Edmund Spenser

Edmund Spenser (ca. 1552-1599) ranks as the fore most English poet of the 16th century. Famous as the author of the unfinished epic poem The Faerie Queene, he is the poet of an ordered yet passionate Elizabethan world.

Edmund Spenser was a man of his times, and his work reflects the religious and humanistic ideals as well as the intense but critical patriotism of Elizabethan England. His contributions to English literature—in the form of a heightened and enlarged poetic vocabulary, a charming and flexible verse style, and a rich fusing of the philosophic and literary currents of the English Renaissance—entitle him to a rank not far removed from that of William Shakespeare and John Milton.

Spenser was the son of a London tailor, but his family seems to have had its origins in Lancashire. The poet was admitted to the newly founded Merchant Taylors' School about 1561 as a "poor scholar." There his headmaster was the patriotic and scholarly Richard Mulcaster, author of several books on the improvement of the English language. The curriculum at Mulcaster's school included Latin, Greek, and Hebrew; music and drama were stressed; and the English language was also a subject of study—then a novelty.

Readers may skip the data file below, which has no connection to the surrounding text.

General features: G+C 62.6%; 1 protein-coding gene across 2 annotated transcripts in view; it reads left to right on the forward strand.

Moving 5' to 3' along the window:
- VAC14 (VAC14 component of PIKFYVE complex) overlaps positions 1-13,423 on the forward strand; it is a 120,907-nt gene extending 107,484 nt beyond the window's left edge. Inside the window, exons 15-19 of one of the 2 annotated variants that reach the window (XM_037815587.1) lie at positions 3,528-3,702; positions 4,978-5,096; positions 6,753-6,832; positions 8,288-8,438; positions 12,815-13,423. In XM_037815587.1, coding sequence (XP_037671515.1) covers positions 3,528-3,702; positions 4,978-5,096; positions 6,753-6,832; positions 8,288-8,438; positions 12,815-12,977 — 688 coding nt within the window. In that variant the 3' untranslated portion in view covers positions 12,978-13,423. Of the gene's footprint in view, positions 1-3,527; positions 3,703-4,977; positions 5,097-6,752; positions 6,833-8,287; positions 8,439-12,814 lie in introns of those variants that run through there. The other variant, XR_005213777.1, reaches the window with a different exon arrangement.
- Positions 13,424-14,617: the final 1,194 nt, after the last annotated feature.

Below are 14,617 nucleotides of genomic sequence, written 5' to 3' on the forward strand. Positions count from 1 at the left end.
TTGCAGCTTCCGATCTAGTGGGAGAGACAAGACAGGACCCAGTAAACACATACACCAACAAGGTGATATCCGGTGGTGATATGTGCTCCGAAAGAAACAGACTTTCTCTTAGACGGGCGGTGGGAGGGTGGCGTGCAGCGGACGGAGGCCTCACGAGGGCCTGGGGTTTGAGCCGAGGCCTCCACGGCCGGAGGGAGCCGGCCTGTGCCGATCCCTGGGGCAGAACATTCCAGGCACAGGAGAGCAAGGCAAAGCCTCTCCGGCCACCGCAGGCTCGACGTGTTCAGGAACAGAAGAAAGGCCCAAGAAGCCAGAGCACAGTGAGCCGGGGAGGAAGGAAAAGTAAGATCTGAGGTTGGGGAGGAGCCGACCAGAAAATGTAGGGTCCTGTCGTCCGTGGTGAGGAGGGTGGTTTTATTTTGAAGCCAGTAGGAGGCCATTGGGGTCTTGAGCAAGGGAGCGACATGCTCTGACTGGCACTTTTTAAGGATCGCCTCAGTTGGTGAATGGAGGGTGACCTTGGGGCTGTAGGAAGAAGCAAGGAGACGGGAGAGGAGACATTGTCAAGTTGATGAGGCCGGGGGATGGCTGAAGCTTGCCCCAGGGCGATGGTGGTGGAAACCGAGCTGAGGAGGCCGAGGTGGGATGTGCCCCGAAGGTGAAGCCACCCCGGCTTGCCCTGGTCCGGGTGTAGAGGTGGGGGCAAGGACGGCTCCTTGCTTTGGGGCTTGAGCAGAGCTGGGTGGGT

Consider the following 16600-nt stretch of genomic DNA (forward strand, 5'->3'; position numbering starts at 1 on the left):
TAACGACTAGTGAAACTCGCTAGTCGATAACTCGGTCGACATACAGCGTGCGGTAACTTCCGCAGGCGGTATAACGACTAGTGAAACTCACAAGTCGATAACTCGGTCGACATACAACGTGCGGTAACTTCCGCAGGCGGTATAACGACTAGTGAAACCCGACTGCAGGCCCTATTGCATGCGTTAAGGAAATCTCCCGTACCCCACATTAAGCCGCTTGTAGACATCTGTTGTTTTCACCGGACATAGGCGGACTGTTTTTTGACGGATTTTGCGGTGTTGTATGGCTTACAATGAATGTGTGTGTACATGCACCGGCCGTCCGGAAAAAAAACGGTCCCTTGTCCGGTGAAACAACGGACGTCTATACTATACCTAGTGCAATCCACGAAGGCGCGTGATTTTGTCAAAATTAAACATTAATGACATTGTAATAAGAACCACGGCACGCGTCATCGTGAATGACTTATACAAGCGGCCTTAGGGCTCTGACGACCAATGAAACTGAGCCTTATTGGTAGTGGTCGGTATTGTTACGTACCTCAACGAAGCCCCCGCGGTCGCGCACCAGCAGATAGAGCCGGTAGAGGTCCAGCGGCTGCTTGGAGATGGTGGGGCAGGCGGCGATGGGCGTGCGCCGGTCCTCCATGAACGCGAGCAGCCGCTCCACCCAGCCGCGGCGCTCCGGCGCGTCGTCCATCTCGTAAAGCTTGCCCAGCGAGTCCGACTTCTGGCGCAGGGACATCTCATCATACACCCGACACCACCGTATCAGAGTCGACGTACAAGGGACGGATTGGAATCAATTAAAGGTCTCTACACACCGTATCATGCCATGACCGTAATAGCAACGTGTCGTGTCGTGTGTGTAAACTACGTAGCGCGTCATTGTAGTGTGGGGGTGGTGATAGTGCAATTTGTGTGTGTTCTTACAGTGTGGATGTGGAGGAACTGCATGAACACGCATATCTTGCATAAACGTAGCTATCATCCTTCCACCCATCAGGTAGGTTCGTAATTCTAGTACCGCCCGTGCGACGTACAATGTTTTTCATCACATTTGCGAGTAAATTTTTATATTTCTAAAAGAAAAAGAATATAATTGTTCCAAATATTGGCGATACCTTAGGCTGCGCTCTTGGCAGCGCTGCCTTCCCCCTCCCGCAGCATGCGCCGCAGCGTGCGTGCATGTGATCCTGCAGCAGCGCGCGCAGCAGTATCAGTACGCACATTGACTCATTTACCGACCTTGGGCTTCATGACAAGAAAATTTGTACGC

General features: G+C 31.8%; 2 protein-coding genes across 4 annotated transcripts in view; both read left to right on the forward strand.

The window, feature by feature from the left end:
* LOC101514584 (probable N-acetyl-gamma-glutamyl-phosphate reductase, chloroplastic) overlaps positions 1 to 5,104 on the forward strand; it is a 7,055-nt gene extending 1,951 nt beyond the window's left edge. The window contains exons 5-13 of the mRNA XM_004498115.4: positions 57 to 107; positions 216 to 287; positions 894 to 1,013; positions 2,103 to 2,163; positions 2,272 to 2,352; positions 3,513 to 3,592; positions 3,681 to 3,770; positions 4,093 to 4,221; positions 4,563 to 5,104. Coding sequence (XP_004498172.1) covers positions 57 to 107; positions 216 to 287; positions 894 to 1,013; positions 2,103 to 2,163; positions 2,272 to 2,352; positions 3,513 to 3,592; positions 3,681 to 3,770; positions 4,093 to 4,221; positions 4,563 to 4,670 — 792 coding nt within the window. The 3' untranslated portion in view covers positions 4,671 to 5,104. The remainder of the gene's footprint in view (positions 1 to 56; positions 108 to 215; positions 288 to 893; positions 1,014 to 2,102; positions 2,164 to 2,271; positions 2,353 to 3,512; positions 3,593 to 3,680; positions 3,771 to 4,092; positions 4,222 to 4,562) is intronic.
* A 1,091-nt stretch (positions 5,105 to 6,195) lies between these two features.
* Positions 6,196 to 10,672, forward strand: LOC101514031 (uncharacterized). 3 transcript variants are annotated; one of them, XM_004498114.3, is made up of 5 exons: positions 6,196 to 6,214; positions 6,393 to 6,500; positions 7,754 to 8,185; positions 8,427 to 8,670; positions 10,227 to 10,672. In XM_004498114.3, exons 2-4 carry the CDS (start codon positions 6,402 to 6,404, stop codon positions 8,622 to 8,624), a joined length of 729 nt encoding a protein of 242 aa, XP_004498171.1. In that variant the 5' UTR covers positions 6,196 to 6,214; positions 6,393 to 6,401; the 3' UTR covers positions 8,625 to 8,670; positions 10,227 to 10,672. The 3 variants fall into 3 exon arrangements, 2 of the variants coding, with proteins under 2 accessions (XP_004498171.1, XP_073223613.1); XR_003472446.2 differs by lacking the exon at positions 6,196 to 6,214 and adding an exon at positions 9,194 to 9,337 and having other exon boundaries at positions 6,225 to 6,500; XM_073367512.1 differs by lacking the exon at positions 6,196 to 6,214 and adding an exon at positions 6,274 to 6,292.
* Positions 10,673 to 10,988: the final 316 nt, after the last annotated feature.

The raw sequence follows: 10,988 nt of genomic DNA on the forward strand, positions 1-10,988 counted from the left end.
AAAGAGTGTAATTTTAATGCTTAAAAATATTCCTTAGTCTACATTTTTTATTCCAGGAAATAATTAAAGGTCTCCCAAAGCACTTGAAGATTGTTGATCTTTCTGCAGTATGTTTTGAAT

In 1569 Spenser went to Cambridge, where he entered Pembroke College as a sizar (a student who earns his tuition by acting as a servant to wealthy students). He spent 7 years at the university, gaining his bachelor of arts degree in 1572 and his master of arts degree in 1576. Records of the period reveal that Spenser's health was poor but that he had an excellent reputation as a student. He studied Italian, French, Latin, and Greek; read widely in classical literature and in the poetry of the modern languages; and authored some Latin verse. At Cambridge, Spenser came to know Gabriel Harvey, lecturer in rhetoric and man of letters, who proved to be a faithful and long-term friend and adviser. Among his fellow students were Lancelot Andrewes, later a learned theologian and bishop, and Edward Kirke, a future member of Spenser's poetic circle.